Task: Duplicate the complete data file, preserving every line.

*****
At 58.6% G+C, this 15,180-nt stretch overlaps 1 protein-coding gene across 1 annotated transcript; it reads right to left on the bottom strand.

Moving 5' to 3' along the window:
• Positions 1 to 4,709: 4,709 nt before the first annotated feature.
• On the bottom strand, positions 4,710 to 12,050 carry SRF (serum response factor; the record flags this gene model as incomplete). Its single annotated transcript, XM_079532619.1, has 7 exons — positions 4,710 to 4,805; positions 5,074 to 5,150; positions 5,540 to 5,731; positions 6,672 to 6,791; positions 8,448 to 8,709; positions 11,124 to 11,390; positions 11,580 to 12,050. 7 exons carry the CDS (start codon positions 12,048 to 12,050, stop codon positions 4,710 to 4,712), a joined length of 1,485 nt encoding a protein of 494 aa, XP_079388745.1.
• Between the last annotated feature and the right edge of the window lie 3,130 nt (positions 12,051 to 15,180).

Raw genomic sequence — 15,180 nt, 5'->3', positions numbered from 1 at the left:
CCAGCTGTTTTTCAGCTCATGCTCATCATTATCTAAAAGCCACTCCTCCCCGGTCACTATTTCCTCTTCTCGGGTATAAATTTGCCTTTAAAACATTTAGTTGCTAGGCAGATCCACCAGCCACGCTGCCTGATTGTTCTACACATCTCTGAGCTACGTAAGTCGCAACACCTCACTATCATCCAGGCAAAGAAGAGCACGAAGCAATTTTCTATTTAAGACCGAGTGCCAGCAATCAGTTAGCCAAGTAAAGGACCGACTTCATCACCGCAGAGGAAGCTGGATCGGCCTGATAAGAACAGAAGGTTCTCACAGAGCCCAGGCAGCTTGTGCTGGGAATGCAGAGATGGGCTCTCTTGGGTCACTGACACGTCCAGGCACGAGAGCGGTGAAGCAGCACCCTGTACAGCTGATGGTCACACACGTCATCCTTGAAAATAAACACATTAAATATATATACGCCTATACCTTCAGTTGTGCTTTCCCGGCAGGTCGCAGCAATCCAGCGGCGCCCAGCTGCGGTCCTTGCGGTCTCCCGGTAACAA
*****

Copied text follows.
At 58.6% G+C, this 15,180-nt stretch overlaps 1 protein-coding gene across 1 annotated transcript; it reads right to left on the bottom strand.

Moving 5' to 3' along the window:
• Positions 1 to 4,709: 4,709 nt before the first annotated feature.
• On the bottom strand, positions 4,710 to 12,050 carry SRF (serum response factor; the record flags this gene model as incomplete). Its single annotated transcript, XM_079532619.1, has 7 exons — positions 4,710 to 4,805; positions 5,074 to 5,150; positions 5,540 to 5,731; positions 6,672 to 6,791; positions 8,448 to 8,709; positions 11,124 to 11,390; positions 11,580 to 12,050. 7 exons carry the CDS (start codon positions 12,048 to 12,050, stop codon positions 4,710 to 4,712), a joined length of 1,485 nt encoding a protein of 494 aa, XP_079388745.1.
• Between the last annotated feature and the right edge of the window lie 3,130 nt (positions 12,051 to 15,180).

Raw genomic sequence — 15,180 nt, 5'->3', positions numbered from 1 at the left:
CCAGCTGTTTTTCAGCTCATGCTCATCATTATCTAAAAGCCACTCCTCCCCGGTCACTATTTCCTCTTCTCGGGTATAAATTTGCCTTTAAAACATTTAGTTGCTAGGCAGATCCACCAGCCACGCTGCCTGATTGTTCTACACATCTCTGAGCTACGTAAGTCGCAACACCTCACTATCATCCAGGCAAAGAAGAGCACGAAGCAATTTTCTATTTAAGACCGAGTGCCAGCAATCAGTTAGCCAAGTAAAGGACCGACTTCATCACCGCAGAGGAAGCTGGATCGGCCTGATAAGAACAGAAGGTTCTCACAGAGCCCAGGCAGCTTGTGCTGGGAATGCAGAGATGGGCTCTCTTGGGTCACTGACACGTCCAGGCACGAGAGCGGTGAAGCAGCACCCTGTACAGCTGATGGTCACACACGTCATCCTTGAAAATAAACACATTAAATATATATACGCCTATACCTTCAGTTGTGCTTTCCCGGCAGGTCGCAGCAATCCAGCGGCGCCCAGCTGCGGTCCTTGCGGTCTCCCGGTAACAA